Muslims in India have low levels and quality of education compared to other groups, according to a 2006 government-appointed report on the status of Muslim Indians known as the Sachar Report. The literacy rate among Muslims in 2001 was 59.1 percent. Excluding Muslims and schedules castes and tribes, the national rate was 70.8 percent. Muslim women have a literacy level of 50 percent, which is comparable to national women’s rates.

Leaders in the Muslim community in Mumbai say they are seeing more emphasis on girls’ education in villages like Vihoor across the state of Maharashtra, of which Mumbai is the capital.

“This generation is very lucky,” said Uzma Naheed, the executive director of Iqra Educational Foundation. “Now men are ready, and they are giving a lot of liberty to girls for educational purposes.”

Many consider this a conscious decision among the community to educate their daughters and attribute this mentality shift to the destruction by Hindu fanatics of the Babri Mosque in the northern Indian town of Ayodhya in 1992. The destruction of the mosque, which led to deadly communal riots, forced the Muslim community to “wake up,” Naheed said.

“After the demolition of Babri Masjid [mosque], suddenly all the Muslims realized that without education there can be no future for them,” said Asif Khan, a political cartoonist and general secretary of Needs, a non-governmental organization for Mumbai’s Muslim community. “It has changed this community a lot.”

In Vihoor village, the emphasis on girl’s education marks a big shift in attitude, but it also shows that change in a community like this often comes slowly. Many young women said that while they want to go to school and get jobs, the ultimate decision on if they work will depend on their husbands.

Wafa Karbari, 18, plays with a Henna tattoo on her arm as she says she enjoys school and will become a teacher when she graduates. But once she marries, she says, it be her husband’s decision.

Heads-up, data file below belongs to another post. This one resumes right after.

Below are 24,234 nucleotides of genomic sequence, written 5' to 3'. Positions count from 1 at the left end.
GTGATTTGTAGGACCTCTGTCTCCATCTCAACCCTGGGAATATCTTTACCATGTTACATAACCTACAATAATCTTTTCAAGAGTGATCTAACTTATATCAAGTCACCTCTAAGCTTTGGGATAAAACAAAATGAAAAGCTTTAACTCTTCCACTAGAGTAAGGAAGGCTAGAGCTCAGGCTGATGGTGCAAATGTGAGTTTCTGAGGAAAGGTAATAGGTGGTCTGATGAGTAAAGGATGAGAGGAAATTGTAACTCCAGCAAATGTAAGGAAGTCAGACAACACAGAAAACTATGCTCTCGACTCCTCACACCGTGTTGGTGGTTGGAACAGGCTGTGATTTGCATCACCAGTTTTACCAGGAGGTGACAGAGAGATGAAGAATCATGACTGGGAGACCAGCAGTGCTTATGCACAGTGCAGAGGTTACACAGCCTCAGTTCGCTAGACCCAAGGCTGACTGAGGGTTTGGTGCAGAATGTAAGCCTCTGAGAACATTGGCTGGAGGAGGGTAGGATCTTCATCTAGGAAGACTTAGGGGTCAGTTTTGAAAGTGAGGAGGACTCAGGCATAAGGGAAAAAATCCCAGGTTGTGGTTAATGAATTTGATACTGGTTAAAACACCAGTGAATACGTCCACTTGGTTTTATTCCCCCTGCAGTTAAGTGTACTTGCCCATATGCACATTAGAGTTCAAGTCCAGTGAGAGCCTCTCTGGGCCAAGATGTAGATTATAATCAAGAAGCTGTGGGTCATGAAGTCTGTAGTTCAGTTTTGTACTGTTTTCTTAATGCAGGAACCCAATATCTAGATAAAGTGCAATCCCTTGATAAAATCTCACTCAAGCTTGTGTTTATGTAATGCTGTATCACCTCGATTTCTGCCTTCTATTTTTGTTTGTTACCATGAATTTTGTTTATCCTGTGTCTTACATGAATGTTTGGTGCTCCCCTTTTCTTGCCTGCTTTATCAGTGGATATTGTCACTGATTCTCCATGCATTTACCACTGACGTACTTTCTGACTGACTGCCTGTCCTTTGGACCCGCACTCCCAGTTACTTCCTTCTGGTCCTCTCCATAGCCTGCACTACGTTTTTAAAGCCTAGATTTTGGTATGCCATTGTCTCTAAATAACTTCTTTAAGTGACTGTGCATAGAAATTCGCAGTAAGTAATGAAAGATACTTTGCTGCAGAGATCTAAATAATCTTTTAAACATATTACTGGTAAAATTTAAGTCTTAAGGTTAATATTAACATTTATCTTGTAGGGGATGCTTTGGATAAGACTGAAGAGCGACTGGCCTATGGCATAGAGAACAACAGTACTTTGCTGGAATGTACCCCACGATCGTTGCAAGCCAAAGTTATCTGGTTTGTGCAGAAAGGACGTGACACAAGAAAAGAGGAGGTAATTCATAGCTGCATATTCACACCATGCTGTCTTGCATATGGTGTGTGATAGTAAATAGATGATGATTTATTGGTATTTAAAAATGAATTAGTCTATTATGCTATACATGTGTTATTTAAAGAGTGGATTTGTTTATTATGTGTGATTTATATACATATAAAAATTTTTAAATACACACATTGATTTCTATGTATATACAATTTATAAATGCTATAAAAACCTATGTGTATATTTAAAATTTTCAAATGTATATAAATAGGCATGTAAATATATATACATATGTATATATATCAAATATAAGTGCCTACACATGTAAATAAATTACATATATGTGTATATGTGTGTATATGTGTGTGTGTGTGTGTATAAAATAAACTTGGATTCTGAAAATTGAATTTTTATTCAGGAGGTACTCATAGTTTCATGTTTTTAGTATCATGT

Asked what would happen if her husband says she must quit working, Karbari said, “First I will convince him to let me do [the] job. If he’s not ready, if he doesn’t understand, I will never do.”

Girls across Maharashtra may be getting more educated, but they then get trapped by their marriages, said journalist and columnist Kalpana Sharma who covers developmental issues and gender.

"Marriage is at the heart of tradition in all communities,” she said. “ A change in that would be the real change in terms of women's rights."

For Sarang, her schooling enabled her to speak English and to dream big about her future, with plans to become a teacher. But her in-laws’ traditional ideas about gender roles cut those dreams short.

Sarang’s family married her off while she was in junior college, and her husband refused to allow her to finish school. She ended her education and soon had a baby. As she talks her infant with mini bangles on her wrists sleeps in a bassinet in the middle of the room.

“My life is over,” she said with a resigned smile.

Sarang said she wants her daughter to have a good education, which will give her a “strong foundation.” Asked if she wants her daughter to then get a job, Sarang pauses. School, yes. A job, she’s not so sure.